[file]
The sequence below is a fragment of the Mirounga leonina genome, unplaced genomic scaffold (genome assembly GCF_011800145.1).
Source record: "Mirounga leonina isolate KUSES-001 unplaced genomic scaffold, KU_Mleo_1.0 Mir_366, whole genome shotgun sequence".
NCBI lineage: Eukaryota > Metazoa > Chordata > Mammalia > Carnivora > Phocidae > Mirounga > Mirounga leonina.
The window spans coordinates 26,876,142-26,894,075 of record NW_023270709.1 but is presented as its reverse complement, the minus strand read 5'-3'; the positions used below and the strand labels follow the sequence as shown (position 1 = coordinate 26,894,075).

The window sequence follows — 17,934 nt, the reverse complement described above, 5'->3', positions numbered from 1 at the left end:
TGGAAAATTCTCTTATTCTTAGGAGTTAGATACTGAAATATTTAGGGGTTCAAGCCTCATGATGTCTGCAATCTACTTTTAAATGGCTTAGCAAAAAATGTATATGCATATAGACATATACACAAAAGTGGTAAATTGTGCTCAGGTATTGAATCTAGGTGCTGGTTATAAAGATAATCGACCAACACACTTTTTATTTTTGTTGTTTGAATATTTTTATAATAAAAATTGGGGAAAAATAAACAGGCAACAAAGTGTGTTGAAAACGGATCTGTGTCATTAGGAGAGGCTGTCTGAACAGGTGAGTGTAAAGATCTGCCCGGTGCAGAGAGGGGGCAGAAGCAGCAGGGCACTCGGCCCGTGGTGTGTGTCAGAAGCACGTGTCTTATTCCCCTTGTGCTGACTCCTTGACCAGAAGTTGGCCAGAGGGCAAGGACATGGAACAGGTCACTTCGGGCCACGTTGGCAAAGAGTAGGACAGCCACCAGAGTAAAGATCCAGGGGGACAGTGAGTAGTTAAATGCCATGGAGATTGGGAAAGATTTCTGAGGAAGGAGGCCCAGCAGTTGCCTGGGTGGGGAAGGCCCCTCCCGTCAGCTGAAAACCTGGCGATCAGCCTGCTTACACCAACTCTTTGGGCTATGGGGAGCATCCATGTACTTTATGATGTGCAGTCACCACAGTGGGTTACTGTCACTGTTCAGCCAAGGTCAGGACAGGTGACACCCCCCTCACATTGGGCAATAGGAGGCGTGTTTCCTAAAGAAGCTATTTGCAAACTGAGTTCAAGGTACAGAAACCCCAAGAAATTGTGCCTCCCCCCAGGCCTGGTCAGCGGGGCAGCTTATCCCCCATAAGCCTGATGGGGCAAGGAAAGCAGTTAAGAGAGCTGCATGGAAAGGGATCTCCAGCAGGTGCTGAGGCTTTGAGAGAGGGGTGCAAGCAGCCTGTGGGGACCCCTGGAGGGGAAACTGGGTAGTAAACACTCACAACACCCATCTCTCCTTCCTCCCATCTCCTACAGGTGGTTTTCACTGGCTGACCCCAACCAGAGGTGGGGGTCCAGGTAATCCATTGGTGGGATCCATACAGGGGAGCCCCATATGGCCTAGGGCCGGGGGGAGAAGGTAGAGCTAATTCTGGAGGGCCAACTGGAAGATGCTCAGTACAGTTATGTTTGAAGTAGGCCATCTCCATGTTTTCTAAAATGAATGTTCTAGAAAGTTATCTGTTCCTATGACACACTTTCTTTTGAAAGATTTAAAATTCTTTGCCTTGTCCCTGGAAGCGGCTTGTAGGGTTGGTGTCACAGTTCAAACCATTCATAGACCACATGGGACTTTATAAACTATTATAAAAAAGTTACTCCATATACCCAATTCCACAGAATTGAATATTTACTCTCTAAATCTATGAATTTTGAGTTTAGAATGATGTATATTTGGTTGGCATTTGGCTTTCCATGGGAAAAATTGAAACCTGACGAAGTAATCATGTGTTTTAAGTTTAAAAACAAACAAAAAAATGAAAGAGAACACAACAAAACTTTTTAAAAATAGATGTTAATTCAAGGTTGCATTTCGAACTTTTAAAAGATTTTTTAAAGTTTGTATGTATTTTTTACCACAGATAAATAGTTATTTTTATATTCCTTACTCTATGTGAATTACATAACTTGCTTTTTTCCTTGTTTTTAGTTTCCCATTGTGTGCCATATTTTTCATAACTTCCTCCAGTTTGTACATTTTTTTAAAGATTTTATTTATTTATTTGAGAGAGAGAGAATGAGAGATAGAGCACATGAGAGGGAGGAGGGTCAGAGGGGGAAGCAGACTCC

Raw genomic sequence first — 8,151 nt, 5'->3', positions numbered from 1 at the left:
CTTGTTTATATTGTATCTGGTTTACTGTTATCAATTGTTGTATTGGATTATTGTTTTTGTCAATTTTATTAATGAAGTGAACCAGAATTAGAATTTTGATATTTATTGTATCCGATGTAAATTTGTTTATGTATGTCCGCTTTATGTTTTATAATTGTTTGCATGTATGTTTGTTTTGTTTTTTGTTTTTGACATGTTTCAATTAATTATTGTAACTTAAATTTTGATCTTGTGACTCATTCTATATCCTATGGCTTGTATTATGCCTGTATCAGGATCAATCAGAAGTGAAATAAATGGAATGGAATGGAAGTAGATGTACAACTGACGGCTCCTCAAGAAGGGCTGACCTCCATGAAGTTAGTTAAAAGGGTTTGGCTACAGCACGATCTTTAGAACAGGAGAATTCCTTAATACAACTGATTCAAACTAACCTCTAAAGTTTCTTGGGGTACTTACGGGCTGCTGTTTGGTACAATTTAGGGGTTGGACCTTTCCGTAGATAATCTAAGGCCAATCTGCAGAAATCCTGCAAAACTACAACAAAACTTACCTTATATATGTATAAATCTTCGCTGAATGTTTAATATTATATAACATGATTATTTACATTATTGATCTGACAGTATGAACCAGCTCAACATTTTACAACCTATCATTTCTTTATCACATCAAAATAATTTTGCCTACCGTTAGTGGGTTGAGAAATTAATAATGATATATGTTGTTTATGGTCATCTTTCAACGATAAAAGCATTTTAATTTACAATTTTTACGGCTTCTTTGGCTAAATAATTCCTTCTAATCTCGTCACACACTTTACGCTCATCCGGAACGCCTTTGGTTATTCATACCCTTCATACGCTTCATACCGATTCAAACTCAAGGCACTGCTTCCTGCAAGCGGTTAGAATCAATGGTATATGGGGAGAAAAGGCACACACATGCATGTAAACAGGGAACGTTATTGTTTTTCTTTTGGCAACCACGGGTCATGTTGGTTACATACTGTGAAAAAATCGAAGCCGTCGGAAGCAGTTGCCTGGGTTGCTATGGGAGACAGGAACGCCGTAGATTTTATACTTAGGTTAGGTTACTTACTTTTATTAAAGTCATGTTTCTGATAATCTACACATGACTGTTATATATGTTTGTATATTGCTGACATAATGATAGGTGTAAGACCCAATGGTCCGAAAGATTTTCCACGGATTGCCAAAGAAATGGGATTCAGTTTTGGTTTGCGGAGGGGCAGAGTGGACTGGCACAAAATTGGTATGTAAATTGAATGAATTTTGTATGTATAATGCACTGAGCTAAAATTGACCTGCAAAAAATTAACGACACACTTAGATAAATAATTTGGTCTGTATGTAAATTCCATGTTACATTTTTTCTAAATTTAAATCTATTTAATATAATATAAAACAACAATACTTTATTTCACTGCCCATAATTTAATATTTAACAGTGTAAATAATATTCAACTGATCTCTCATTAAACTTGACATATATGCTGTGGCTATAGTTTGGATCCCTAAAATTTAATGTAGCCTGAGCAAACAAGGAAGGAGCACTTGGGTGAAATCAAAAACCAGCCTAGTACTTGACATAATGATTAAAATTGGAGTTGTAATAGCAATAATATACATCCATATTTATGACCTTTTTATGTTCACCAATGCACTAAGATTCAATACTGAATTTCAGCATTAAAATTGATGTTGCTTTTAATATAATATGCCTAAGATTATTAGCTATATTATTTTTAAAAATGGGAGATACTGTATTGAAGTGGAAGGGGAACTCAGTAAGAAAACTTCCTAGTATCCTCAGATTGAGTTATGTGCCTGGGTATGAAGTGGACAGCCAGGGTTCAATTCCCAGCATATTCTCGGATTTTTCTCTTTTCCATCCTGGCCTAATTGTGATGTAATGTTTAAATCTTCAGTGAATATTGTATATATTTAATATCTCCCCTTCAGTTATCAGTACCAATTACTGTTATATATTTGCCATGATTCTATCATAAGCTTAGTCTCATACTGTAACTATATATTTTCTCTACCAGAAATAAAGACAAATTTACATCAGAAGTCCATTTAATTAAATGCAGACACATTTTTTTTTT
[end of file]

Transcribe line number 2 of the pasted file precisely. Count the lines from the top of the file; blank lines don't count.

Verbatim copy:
Source record: "Mirounga leonina isolate KUSES-001 unplaced genomic scaffold, KU_Mleo_1.0 Mir_366, whole genome shotgun sequence".